North Fork Scrapbook: A Visual Archive

The North Fork Scrapbook Project has its inspiration in the original binder-bound  North Fork Scrapbook, a pictorial and narrative ‘scoping’ comment to the U.S. Bureau of Land Management, that became a testament to this unique and beloved Colorado valley along the North Fork of the Gunnison River.

The roots of both the bound and the web-based scrapbooks lie in events from December 2011, when the North Fork Valley was faced with the prospect of its public lands being leased for industrial oil and gas drilling, fracking and development. This project grows out of the effort to stop those leases, and the creative engagement of local citizens.

It remains the fervent wish of many in the North Fork Valley to maintain this unique and important slice of Colorado, to ensure that the North Fork retains its rural environment and agricultural heritage, as well as a vibrant example of a dynamic, healthy and creative community.

Envisioned and crafted by Rita Clagett—and ultimately comprised from the contributions of dozens of residents and North Fork families—the ‘Visual Comment’ scrapbook that was compiled for the BLM captured the spirit of the unique composition of lands in the North Fork, the interwoven fabric of public and private, BLM and homestead, farm and uplands, fields and ‘dobes, the people and the place.  These lands are an important part of the North Fork and Smith Fork valleys, and Rita’s scrapbook documents the value of this place in a way that detailed policy-heavy comments cannot.


North Fork rallies to stop oil and gas leases…and wins deferral.

When the announcement was made by the BLM that it was considering leasing lands in the North Fork for oil and gas drilling and fracking, residents sprang into action.  As news spread about the oil and gas leases, originally scheduled for sale August 2012, being proposed by the BLM, hundreds of locals began showing up at community meetings in December 2011 and early January 2012—hastily called by the Citizens for a Healthy Community, the Conservation Center, and others.

It was quickly clear that even the busiest of seasons was not enough to keep folks away, and that a potent grassroots movement was afoot.  The BLM received thousands of comments, including very precise on-the-ground details and information, and the original Scrapbook in response to its initial (‘scoping’) comment period.   Citizens eventually took their cause all the way to Washington DC in April 2012, to meet with senators, BLM leadership, and White House environmental staff—accompanied by a duplicate copy of the North Fork Scrapbook.

When the BLM suddenly announced in May 2012, that all North Fork parcels proposed for oil and gas leasing would be withdrawn from the August 2012 sale—and indefinitely deferred—the valley celebrated.  But residents also fretted: how long would the ‘deferral’ last?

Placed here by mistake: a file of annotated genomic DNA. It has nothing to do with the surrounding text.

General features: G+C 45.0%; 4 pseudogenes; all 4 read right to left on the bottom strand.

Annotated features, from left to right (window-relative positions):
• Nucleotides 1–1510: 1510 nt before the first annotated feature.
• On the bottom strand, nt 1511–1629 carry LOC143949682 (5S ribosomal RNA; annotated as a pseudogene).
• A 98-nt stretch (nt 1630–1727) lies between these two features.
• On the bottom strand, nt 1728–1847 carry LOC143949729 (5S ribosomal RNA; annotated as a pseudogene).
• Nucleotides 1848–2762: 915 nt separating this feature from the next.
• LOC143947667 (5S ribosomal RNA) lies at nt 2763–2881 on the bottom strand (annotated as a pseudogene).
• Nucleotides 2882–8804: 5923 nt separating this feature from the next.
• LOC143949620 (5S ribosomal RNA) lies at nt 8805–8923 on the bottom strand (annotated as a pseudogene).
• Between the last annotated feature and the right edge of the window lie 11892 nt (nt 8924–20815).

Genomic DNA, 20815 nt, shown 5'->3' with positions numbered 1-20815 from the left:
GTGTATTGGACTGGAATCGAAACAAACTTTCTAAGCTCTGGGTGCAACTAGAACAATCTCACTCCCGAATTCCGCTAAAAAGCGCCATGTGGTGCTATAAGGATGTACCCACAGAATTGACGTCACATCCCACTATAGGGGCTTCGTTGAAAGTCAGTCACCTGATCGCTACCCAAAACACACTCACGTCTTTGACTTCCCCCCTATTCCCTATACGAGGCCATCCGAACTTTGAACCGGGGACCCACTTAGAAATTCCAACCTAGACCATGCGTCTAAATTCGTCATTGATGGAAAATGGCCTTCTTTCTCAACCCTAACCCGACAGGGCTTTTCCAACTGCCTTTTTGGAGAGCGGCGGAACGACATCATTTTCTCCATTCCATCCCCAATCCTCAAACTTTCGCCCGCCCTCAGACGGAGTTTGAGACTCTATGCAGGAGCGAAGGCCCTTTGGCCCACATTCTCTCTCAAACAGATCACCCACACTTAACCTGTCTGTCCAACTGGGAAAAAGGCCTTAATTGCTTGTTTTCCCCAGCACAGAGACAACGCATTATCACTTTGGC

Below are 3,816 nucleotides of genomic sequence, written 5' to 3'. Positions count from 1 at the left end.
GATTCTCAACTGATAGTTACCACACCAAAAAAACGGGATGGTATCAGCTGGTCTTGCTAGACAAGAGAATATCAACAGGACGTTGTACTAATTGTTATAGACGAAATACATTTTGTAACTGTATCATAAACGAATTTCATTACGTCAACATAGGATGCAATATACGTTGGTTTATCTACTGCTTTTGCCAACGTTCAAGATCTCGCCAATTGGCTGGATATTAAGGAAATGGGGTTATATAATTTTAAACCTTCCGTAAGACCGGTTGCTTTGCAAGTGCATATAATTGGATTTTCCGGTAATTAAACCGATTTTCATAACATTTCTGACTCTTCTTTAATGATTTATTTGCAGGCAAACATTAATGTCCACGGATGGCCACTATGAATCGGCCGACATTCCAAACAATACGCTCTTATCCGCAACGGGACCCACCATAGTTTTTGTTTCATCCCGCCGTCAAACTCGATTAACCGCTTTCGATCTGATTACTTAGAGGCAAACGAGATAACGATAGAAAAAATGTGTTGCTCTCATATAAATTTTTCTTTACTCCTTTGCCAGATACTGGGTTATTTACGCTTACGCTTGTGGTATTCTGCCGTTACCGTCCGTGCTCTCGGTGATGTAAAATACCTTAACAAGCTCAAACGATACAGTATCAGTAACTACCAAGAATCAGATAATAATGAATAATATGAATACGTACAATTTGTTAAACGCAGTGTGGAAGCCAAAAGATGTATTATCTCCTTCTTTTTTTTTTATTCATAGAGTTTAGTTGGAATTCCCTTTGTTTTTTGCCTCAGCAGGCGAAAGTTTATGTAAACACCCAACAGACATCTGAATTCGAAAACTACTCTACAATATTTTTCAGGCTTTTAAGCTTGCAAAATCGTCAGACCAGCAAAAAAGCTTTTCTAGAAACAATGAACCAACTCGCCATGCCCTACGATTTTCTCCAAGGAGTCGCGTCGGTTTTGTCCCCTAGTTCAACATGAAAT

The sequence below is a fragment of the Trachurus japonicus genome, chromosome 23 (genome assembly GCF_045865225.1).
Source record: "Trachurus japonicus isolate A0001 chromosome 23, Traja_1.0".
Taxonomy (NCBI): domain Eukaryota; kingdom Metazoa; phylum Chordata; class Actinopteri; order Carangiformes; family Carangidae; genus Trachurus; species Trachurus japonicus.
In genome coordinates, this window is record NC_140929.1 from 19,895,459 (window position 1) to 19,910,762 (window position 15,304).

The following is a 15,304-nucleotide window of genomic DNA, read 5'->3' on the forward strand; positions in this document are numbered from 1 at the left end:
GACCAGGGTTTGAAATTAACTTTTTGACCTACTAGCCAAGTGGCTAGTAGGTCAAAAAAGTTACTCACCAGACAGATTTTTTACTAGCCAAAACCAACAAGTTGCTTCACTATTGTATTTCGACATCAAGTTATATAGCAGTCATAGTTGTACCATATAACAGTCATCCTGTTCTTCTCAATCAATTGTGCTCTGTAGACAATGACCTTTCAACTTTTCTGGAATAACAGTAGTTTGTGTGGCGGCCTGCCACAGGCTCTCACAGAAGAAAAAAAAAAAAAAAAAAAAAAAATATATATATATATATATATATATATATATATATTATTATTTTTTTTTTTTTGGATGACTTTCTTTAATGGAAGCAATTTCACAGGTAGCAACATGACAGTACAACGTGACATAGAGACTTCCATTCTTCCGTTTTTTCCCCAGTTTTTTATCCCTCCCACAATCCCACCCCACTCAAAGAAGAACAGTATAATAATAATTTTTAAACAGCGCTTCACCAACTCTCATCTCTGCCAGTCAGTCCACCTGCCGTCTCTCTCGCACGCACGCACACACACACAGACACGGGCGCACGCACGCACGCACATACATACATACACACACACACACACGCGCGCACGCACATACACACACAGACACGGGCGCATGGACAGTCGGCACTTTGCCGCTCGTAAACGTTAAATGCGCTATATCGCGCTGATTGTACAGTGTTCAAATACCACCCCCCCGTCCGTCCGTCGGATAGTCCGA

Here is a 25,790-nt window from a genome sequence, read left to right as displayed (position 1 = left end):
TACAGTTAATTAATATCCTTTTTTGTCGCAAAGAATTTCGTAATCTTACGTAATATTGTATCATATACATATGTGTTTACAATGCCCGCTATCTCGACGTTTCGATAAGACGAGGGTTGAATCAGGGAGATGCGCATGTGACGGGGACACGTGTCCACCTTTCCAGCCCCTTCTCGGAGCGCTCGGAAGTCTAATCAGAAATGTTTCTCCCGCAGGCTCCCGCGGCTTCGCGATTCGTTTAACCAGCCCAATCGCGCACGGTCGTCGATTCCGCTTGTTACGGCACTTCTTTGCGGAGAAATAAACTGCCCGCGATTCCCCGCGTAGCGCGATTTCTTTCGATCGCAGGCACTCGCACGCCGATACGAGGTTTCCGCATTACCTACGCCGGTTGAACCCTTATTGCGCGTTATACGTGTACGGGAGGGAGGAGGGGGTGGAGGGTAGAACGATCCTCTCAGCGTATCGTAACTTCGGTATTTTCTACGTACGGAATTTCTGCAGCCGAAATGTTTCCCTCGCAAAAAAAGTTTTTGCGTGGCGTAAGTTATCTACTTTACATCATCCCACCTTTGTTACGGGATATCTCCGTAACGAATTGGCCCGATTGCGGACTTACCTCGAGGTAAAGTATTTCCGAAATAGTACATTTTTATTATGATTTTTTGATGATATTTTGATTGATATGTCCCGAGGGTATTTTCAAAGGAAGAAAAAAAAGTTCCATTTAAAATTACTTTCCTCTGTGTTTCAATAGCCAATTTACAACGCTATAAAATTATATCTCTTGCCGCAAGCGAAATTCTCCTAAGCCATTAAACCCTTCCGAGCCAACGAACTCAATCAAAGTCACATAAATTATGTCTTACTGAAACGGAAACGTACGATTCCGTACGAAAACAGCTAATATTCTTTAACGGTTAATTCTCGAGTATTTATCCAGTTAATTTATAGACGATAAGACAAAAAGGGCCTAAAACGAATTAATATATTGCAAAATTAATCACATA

“No Guarantees”   BLM puts parcels back up for sale, North Fork Valley yet to secure proper management.

As citizens waited for an indication of further agency action, the local BLM office continued its work  to revise the obsolete 1980s management plan that includes the public lands in the North Fork.  The BLM holds oil and gas lease sales every three months—and the agency remained tight-lipped about its next move. And although leasing was deferred from the August 2012 sale, the community watched and wondered if the BLM might attempt to lease the lands again, despite the stale nature of the underlying management plan.  And then in late 2012—just in time for Thanksgiving—the BLM suddenly announced it leasing the majority of the lands it originally proposed for oil and gas development in February 2013 and the North Fork had only 30 days to file formal written protests.

The effort to create a digital ‘scrapbook’ was already underway when it became suddenly timely–the need to tell the story of the public lands through the people that rely on them and live around them again became pressing.  And again the community rallied, and again–at almost the last minute–again Colorado BLM backed down and deferred the leases.


But, the problem is, it could continue as a recurring battle. Until the BLM finishes updating its land use plan for the area and puts management in place that protects the North Fork its residents feel hostage to the whims of the Colorado office of the U.S. Bureau of Land Management.

The Bottom Line: North Fork’s unique resources warrant protection, public lands deserve updated management

Of course the public lands of the North Fork need management that is relevant today, and designed for the future; management that recognizes the unique role these lands serve to the communities and residents in the valley, and the values this community brings to the state of Colorado and the region. Unfortunately the BLM lands in the North Fork are still subject to a land use plan written in the mid-1980s, when many things were very different.

The North Fork Scrapbook Project seeks to protect the unique qualities of our community, its public lands and other agricultural, cultural and natural resources, through sharing the stories that are lived here.

Support the Scrapbook!

Support the Scrapbook!

Your $50, $500, or $5 gift to our sponsor, the Colorado Farm & Food Alliance, will support the Scrapbook and the effort to keep the North Fork a wonderful place.

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